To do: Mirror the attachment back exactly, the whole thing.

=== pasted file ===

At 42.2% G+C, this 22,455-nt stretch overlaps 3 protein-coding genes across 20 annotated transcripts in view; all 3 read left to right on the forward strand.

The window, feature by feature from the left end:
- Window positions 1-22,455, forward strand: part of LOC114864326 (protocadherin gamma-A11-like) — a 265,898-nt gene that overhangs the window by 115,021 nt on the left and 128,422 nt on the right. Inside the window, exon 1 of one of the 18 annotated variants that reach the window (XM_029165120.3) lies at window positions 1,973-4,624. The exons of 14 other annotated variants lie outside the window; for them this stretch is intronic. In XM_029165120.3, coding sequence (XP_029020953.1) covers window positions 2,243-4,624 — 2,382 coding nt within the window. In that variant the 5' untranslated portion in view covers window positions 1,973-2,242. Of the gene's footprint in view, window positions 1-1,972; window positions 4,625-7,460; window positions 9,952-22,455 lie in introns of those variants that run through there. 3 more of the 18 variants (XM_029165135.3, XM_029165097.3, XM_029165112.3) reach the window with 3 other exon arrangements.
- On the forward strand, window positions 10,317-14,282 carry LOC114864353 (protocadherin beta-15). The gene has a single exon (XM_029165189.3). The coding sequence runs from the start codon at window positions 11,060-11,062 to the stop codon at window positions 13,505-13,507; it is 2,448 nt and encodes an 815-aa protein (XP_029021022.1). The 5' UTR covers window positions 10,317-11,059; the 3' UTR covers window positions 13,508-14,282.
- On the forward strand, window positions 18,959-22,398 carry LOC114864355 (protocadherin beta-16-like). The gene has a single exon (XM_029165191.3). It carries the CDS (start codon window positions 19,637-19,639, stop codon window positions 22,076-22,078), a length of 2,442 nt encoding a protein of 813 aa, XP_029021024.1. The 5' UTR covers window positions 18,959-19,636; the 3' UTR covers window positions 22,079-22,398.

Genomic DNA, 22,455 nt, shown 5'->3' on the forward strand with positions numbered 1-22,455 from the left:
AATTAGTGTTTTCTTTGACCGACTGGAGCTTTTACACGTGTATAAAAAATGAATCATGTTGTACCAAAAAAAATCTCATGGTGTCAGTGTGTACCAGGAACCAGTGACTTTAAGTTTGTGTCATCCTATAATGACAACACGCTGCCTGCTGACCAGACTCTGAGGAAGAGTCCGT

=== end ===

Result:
At 42.2% G+C, this 22,455-nt stretch overlaps 3 protein-coding genes across 20 annotated transcripts in view; all 3 read left to right on the forward strand.

The window, feature by feature from the left end:
- Window positions 1-22,455, forward strand: part of LOC114864326 (protocadherin gamma-A11-like) — a 265,898-nt gene that overhangs the window by 115,021 nt on the left and 128,422 nt on the right. Inside the window, exon 1 of one of the 18 annotated variants that reach the window (XM_029165120.3) lies at window positions 1,973-4,624. The exons of 14 other annotated variants lie outside the window; for them this stretch is intronic. In XM_029165120.3, coding sequence (XP_029020953.1) covers window positions 2,243-4,624 — 2,382 coding nt within the window. In that variant the 5' untranslated portion in view covers window positions 1,973-2,242. Of the gene's footprint in view, window positions 1-1,972; window positions 4,625-7,460; window positions 9,952-22,455 lie in introns of those variants that run through there. 3 more of the 18 variants (XM_029165135.3, XM_029165097.3, XM_029165112.3) reach the window with 3 other exon arrangements.
- On the forward strand, window positions 10,317-14,282 carry LOC114864353 (protocadherin beta-15). The gene has a single exon (XM_029165189.3). The coding sequence runs from the start codon at window positions 11,060-11,062 to the stop codon at window positions 13,505-13,507; it is 2,448 nt and encodes an 815-aa protein (XP_029021022.1). The 5' UTR covers window positions 10,317-11,059; the 3' UTR covers window positions 13,508-14,282.
- On the forward strand, window positions 18,959-22,398 carry LOC114864355 (protocadherin beta-16-like). The gene has a single exon (XM_029165191.3). It carries the CDS (start codon window positions 19,637-19,639, stop codon window positions 22,076-22,078), a length of 2,442 nt encoding a protein of 813 aa, XP_029021024.1. The 5' UTR covers window positions 18,959-19,636; the 3' UTR covers window positions 22,079-22,398.

Genomic DNA, 22,455 nt, shown 5'->3' on the forward strand with positions numbered 1-22,455 from the left:
AATTAGTGTTTTCTTTGACCGACTGGAGCTTTTACACGTGTATAAAAAATGAATCATGTTGTACCAAAAAAAATCTCATGGTGTCAGTGTGTACCAGGAACCAGTGACTTTAAGTTTGTGTCATCCTATAATGACAACACGCTGCCTGCTGACCAGACTCTGAGGAAGAGTCCGT